We will introduce mandatory national standards and provider level Ofsted registration and inspection of these placements. We will publish a copy of the national standards in early 2022, which will provide further detail and take into account the feedback received through the consultation. Ofsted will begin registering providers from April 2023, with the national standards becoming mandatory in Autumn 2023. Ofsted will begin inspections from April 2024. 

We asked

We asked for views on a proposed suite of national standards for providers of semi-independent provision for looked after children and care leavers aged 16 & 17 and how these settings should in future be regulated by Ofsted.

You said

Many respondents agreed that the proposed national standards covered the right areas. The main themes identified for further consideration covered: providing more detail on training and qualifications that will be required; introducing requirements around pre-placement visits and interviews; and, further strengthening the standards on accommodation and support. Respondents also gave views on the advantages and disadvantages of a provider level and individual-setting level Ofsted registration and inspection regime.   

We did

We will introduce mandatory national standards and provider level Ofsted registration and inspection of these placements. We will publish a copy of the national standards in early 2022, which will provide further detail and take into account the feedback received through the consultation. Ofsted will begin registering providers from April 2023, with the national standards becoming mandatory in Autumn 2023. Ofsted will begin inspections from April 2024. 

We asked

We sought views on proposals to attach conditions to the payment of the Local Authority School Improvement Monitoring and Brokering grant in order to ensure that it is contributing, all across England, to the delivery of urgent school improvement priorities.

You said

Broadly, respondents were supportive of our proposals, or indicated that the proposed conditions would not have a significant impact on local authorities, schools and pupils.

We did

After careful consideration of the responses, we decided to proceed with our proposals to attach conditions to the grant. In light of queries raised by respondents, we have ensured that the grant terms and conditions allow local authorities flexibility in how they carry out their school improvement functions whilst prioritising educational recovery; we have provided an indication of the types of activity that a local authority should undertake in order to demonstrate compliance with the grant conditions; and we have clearly set out the process by which the department will work with local authorities to secure compliance where there are concerns.

We asked

We asked for your views on a system of Post Qualification Admissions (PQA) which could bring about reform to the higher education (HE) admissions system. We suggested two models of PQA:  

  • Model 1: Students apply and receive offers to HE once they know their Level 3 results.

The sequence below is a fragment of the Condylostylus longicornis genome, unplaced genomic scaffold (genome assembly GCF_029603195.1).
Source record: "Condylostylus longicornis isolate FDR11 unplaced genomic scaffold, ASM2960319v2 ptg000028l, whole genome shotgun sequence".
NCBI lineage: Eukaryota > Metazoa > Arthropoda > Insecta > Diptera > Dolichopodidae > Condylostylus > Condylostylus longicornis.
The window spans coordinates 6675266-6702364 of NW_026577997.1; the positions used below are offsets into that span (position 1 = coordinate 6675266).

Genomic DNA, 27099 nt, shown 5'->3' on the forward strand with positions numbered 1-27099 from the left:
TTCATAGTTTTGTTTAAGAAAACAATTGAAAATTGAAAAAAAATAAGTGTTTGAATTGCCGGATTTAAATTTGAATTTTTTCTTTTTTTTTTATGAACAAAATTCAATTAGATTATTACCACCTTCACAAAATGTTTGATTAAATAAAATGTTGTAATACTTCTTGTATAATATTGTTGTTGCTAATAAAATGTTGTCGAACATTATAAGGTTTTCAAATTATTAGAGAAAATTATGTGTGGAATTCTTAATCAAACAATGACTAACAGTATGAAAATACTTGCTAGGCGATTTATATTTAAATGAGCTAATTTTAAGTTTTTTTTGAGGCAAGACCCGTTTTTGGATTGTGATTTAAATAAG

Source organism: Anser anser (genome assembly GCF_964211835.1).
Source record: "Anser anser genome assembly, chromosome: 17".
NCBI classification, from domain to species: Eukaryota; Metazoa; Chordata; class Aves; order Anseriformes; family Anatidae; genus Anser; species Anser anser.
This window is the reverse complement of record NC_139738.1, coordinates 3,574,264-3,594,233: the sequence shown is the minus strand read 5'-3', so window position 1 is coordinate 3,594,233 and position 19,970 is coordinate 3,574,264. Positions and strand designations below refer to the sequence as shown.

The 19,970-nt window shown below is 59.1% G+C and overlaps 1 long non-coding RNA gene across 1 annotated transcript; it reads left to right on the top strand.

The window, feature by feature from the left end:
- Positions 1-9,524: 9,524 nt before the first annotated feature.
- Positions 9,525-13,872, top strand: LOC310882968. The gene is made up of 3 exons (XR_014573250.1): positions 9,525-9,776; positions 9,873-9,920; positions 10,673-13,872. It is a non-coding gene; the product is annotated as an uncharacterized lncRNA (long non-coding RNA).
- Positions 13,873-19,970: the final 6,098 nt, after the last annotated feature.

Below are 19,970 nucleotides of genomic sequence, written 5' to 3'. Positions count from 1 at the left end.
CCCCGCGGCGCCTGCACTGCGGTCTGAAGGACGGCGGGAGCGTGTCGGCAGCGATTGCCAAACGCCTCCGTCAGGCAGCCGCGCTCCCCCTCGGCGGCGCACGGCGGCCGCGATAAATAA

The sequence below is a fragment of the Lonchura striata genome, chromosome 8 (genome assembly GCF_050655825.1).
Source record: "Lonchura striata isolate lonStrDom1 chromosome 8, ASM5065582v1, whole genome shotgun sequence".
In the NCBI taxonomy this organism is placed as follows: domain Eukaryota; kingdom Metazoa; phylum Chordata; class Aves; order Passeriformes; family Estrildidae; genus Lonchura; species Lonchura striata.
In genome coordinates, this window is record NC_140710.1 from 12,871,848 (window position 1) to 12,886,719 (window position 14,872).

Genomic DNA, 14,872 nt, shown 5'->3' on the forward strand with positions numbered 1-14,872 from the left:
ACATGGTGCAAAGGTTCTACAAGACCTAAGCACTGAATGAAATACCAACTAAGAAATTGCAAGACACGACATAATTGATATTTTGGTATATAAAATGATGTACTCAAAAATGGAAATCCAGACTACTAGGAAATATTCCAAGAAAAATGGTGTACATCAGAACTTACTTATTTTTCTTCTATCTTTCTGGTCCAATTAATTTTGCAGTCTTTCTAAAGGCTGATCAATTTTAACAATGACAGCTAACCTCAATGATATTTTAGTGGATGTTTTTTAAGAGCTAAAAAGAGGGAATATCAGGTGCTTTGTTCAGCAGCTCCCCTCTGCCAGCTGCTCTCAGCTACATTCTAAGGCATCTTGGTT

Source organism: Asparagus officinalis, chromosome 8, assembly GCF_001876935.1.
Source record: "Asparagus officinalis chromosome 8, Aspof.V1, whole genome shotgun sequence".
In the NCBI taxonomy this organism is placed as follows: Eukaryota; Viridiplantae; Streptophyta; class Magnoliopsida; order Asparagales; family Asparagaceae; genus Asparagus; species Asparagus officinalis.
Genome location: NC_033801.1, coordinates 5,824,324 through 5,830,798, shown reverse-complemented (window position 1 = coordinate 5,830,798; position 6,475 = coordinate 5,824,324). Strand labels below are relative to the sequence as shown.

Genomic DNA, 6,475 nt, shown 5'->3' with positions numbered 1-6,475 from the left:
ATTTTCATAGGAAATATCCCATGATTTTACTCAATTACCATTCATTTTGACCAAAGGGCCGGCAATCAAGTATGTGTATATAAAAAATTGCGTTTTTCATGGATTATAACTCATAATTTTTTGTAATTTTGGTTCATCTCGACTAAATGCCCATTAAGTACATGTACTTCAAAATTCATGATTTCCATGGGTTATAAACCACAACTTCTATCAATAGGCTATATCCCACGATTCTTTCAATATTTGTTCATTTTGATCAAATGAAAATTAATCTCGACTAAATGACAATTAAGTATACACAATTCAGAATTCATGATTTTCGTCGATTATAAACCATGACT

• Model 2: Students apply to HE before they know their Level 3 results (as they do now) but only receive and accept offers after results day. 

We also asked for your comments and suggestions about alternative reform measures.

You said

Two-thirds of respondents (324/489, 66%) were in favour of change to a PQA system in principle, but many respondents were concerned by practical implications of how it could operate, and 60% respondents felt that the models of PQA would be either worse than, or no better than, current arrangements. There were a variety of different models favoured but no consensus as to what change should look like.

Key issues raised included:

  • The effect of change on student well-being. Respondents were clear that any new system should not create additional barriers for groups already underrepresented in HE. High-quality information, advice and guidance were considered  essential in preventing further disadvantage.
  • Operational challenges that may result from PQA, for example, changes to Level 3 results days, timetabling of auditions, tests and interviews and involving the Devolved Administrations and international students.
  • The need for greater transparency about how admissions decisions are made by HE providers.
  • The need for careful planning with a range of stakeholders before introducing a new system.

We did

We carefully considered the responses we received to the consultation and will not be implementing PQA.

The more urgent sector priorities on continuing to deal with Covid recovery, on the skills agenda and the introduction of the Lifelong Loan Entitlement have led the Department to conclude that now is not the right time to press ahead with what would be a major, time-consuming reform.

We will continue to work with UCAS and sector bodies to tackle problems with admissions at their root, including the growth in unconditional offers and reforming the personal statement to underpin fairness for students of all backgrounds.  

The full consultation response can be found here: Post-qualification admissions in higher education: proposed changes - GOV.UK (www.gov.uk) which was published alongside our policy statement and  consultation on HE Reform. This sets out our plan for Post-16 education across England and how we are planning to bring higher and further education into alignment and create a fairer and more sustainable system for students, institutions and the taxpayer. 

We asked

We asked for views about introducing a new international teaching qualification called iQTS based on English standards and training methods, accessible in a range of international markets. The consultation set out a proposed blueprint for the qualification and asked for views on the proposed framework and market potential.

You said